“We are merging the best of biology and chemistry to set up an innovative future,” Jewett said. “These fields can work together to solve many of society’s needs and our efforts hold promise to enable synthetic biology to become a major driver of global innovation and sustainable economic growth.”

Read the full story here.

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Two Northwestern University neuroscientists have identified the neurochemical signal likely missing in Parkinson’s disease by being the first to discover two distinctly different kinds of neurons that deliver dopamine to an important brain region responsible for both movement and learning/reward behavior.


“It has been dogma for decades that all dopamine neurons are somehow involved in both movement and reward, but this didn’t really make sense,” said Daniel A. Dombeck, the study’s senior author. “Now, it is so obvious in our recordings that there are different kinds of neurons. We can literally see this in behaving animals. Our findings will likely help answer many questions about Parkinson’s disease and other neurological mysteries.”

 

Dombeck, an assistant professor of neurobiology in the Weinberg College of Arts and Sciences, conducted the study with postdoctoral fellow Mark W. Howe.


The findings provide a new framework for understanding the role of the dopamine system in movement control and learning/reward and how dysfunction of the dopamine system can result in a range of neurological disorders.

Prior to this study, there was little evidence for rapid movement-locked dopamine signaling in the brain. The findings were published today (July 11) by the journal Nature.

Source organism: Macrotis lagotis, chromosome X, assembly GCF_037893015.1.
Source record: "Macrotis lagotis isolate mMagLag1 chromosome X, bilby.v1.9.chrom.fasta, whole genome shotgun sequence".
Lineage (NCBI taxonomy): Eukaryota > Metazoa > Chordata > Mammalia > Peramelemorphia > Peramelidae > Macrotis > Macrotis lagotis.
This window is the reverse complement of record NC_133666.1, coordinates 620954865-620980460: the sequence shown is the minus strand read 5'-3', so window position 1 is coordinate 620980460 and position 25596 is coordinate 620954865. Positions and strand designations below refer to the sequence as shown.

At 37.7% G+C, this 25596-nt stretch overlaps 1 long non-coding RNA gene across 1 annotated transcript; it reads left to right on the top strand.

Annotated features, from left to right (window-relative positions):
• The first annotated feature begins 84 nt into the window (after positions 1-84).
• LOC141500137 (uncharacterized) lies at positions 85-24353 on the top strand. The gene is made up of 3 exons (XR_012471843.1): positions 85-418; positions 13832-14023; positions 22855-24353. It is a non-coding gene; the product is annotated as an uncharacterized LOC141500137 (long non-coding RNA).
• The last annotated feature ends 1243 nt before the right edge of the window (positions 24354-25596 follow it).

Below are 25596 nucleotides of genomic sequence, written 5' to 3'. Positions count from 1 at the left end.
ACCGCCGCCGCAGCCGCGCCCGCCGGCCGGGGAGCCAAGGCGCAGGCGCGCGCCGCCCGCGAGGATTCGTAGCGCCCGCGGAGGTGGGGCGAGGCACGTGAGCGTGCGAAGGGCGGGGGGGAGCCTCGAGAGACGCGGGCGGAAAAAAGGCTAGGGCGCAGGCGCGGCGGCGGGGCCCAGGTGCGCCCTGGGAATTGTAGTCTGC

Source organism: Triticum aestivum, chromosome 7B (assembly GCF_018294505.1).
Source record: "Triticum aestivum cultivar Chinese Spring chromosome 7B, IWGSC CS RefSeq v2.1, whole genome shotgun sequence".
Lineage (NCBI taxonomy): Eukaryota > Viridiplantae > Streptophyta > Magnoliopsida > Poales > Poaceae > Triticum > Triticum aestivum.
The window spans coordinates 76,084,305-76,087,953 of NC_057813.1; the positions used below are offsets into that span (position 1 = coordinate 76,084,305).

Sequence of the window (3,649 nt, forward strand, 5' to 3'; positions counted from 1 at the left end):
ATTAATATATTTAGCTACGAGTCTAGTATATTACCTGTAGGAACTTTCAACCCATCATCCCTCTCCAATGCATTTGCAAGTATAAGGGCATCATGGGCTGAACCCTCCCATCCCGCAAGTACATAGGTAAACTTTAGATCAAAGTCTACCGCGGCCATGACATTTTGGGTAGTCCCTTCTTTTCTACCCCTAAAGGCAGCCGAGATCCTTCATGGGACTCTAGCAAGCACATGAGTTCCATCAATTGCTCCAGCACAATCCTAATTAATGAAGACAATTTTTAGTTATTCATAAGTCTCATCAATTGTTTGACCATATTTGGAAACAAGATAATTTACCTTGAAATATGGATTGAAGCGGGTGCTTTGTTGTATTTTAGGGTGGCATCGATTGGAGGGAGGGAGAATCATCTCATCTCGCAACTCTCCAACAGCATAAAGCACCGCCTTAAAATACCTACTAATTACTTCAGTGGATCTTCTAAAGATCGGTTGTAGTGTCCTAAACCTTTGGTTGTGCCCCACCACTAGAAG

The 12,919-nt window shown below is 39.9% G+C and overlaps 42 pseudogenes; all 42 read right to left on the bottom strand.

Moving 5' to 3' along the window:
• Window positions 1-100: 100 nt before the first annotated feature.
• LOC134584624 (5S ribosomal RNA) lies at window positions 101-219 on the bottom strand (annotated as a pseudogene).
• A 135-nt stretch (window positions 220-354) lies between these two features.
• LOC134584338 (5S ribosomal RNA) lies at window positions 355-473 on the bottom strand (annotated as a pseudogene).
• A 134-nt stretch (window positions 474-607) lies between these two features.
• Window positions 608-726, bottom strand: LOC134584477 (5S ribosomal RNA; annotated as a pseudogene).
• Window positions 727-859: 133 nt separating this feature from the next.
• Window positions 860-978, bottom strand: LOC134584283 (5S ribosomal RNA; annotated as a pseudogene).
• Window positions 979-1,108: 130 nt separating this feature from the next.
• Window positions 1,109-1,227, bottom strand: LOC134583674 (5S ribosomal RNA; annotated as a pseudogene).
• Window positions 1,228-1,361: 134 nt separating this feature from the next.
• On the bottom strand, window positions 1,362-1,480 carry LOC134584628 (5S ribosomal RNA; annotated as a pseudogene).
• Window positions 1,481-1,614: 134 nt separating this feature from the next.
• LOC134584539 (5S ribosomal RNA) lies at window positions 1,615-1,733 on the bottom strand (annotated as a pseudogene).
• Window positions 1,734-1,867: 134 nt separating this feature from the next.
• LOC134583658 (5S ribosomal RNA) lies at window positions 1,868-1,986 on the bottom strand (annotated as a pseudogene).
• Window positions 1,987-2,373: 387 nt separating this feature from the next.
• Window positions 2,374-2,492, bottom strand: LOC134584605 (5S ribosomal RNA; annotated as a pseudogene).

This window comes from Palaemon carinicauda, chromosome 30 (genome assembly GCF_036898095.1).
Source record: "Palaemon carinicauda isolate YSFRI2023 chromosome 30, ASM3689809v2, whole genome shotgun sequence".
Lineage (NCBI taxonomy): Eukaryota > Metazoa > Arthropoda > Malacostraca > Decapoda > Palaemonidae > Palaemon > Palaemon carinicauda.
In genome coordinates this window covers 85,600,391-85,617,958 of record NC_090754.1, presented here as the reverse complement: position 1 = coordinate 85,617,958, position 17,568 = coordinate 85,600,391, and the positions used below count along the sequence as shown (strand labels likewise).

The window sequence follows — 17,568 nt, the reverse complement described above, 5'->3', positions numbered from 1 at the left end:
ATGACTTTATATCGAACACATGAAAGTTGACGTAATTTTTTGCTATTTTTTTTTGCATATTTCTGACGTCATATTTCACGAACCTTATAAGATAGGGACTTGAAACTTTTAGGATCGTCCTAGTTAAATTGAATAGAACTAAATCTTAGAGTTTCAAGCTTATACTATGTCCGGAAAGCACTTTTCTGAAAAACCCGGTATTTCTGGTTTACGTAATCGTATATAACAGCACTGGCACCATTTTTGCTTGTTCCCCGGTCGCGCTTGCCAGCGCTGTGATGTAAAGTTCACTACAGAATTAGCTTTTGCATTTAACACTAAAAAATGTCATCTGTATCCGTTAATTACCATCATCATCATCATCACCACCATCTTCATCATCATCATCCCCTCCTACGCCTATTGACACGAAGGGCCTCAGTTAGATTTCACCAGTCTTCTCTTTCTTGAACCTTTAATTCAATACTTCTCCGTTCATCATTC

The scientists developed sophisticated imaging techniques to see what no one else has seen before: two distinct populations of dopamine neurons in the brain region of the striatum, one carrying signals for motor control and movement and the other transmitting signals about unpredicted (surprise) reward. The findings overturn the current model of how dopamine neurons influence behavior.

 

“There has always been this paradox about how dopamine does both movement and reward-based behavior,” Howe said. “What we found is that it does both and that there are different populations that do each one. And the neurons that do movement care about it on a very rapid timescale. These are the dynamics likely affected in Parkinson’s.”


The study provides critical information for the development of more targeted treatments of Parkinson’s, a neurodegenerative disease caused by the death of dopamine neurons. Current treatments focus on replacing ambient pools of brain-wide dopamine. This study suggests that future treatments could be more effective by targeting the specific cell types, regions and timescales that appear to be most involved in movement control.


Dombeck and Howe’s high-resolution imaging tools enabled them to observe the dynamics of the dopamine system with unprecedented detail in active mice. In studying the animals while either running on a wheel or receiving an unpredicted reward and imaging the axons of the dopamine neurons in the striatum during those activities, the scientists were able to tease apart different dopamine axons and identify the two distinct populations.


They imaged a couple of axons to many dozens of axons at a time, depending on the experiment, to see what the activity looked like. The axons related to movement and Parkinson’s were active when the animal was running but not when the animal got a reward.


Also, using optogenetics, the researchers showed they can control an animal’s movement by shining a light on genetically labeled movement axons, showing that dopamine can trigger locomotion.


“This study changes the way we think about the role of dopamine neurons in movement,” said Raj Awatramani, an associate professor in neurology at Northwestern University Feinberg School of Medicine, who was not involved in the research. “It is a very important study in the field.”


Awatramani, an expert in the molecular basis of dopamine neuron diversity, recently began a research collaboration with Dombeck and his group to further study dopamine neurons, both their function and molecular makeup.

Highlights of the Nature paper include: